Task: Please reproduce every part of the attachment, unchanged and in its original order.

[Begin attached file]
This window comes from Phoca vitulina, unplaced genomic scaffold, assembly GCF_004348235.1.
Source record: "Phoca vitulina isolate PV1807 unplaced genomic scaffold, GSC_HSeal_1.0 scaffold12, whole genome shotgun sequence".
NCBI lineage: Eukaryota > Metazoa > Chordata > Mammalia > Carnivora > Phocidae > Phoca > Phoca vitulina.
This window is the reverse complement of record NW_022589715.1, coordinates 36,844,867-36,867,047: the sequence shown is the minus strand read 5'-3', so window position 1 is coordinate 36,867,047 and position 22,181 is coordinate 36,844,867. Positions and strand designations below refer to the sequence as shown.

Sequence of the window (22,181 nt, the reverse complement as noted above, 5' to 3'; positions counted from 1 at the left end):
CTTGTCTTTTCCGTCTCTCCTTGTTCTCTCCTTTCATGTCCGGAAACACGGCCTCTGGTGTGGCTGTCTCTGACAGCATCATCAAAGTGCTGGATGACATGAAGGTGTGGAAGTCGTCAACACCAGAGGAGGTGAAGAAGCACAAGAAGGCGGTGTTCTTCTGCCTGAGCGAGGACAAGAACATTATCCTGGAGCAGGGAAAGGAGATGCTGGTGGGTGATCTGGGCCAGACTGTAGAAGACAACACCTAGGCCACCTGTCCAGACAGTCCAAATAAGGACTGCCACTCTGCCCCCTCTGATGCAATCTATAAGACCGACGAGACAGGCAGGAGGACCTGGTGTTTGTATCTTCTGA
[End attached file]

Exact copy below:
This window comes from Phoca vitulina, unplaced genomic scaffold, assembly GCF_004348235.1.
Source record: "Phoca vitulina isolate PV1807 unplaced genomic scaffold, GSC_HSeal_1.0 scaffold12, whole genome shotgun sequence".
NCBI lineage: Eukaryota > Metazoa > Chordata > Mammalia > Carnivora > Phocidae > Phoca > Phoca vitulina.
This window is the reverse complement of record NW_022589715.1, coordinates 36,844,867-36,867,047: the sequence shown is the minus strand read 5'-3', so window position 1 is coordinate 36,867,047 and position 22,181 is coordinate 36,844,867. Positions and strand designations below refer to the sequence as shown.

Sequence of the window (22,181 nt, the reverse complement as noted above, 5' to 3'; positions counted from 1 at the left end):
CTTGTCTTTTCCGTCTCTCCTTGTTCTCTCCTTTCATGTCCGGAAACACGGCCTCTGGTGTGGCTGTCTCTGACAGCATCATCAAAGTGCTGGATGACATGAAGGTGTGGAAGTCGTCAACACCAGAGGAGGTGAAGAAGCACAAGAAGGCGGTGTTCTTCTGCCTGAGCGAGGACAAGAACATTATCCTGGAGCAGGGAAAGGAGATGCTGGTGGGTGATCTGGGCCAGACTGTAGAAGACAACACCTAGGCCACCTGTCCAGACAGTCCAAATAAGGACTGCCACTCTGCCCCCTCTGATGCAATCTATAAGACCGACGAGACAGGCAGGAGGACCTGGTGTTTGTATCTTCTGA